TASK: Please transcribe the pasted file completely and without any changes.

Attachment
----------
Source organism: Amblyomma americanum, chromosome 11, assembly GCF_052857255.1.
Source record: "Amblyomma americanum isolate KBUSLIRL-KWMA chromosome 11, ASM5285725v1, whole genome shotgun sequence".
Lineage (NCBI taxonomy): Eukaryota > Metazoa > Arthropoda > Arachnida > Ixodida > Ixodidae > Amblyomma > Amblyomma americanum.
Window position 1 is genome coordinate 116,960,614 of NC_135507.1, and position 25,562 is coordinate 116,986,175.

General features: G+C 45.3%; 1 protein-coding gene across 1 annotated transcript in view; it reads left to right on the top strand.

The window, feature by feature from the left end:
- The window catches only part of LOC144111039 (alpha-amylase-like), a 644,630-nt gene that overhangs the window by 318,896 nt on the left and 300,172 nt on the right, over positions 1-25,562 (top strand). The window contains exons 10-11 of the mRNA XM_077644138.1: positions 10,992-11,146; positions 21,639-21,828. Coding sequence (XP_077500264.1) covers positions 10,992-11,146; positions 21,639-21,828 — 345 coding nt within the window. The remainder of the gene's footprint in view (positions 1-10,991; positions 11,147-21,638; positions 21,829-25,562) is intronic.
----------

Source organism: Amblyomma americanum, chromosome 11, assembly GCF_052857255.1.
Source record: "Amblyomma americanum isolate KBUSLIRL-KWMA chromosome 11, ASM5285725v1, whole genome shotgun sequence".
Lineage (NCBI taxonomy): Eukaryota > Metazoa > Arthropoda > Arachnida > Ixodida > Ixodidae > Amblyomma > Amblyomma americanum.
Window position 1 is genome coordinate 116,960,614 of NC_135507.1, and position 25,562 is coordinate 116,986,175.

General features: G+C 45.3%; 1 protein-coding gene across 1 annotated transcript in view; it reads left to right on the top strand.

The window, feature by feature from the left end:
- The window catches only part of LOC144111039 (alpha-amylase-like), a 644,630-nt gene that overhangs the window by 318,896 nt on the left and 300,172 nt on the right, over positions 1-25,562 (top strand). The window contains exons 10-11 of the mRNA XM_077644138.1: positions 10,992-11,146; positions 21,639-21,828. Coding sequence (XP_077500264.1) covers positions 10,992-11,146; positions 21,639-21,828 — 345 coding nt within the window. The remainder of the gene's footprint in view (positions 1-10,991; positions 11,147-21,638; positions 21,829-25,562) is intronic.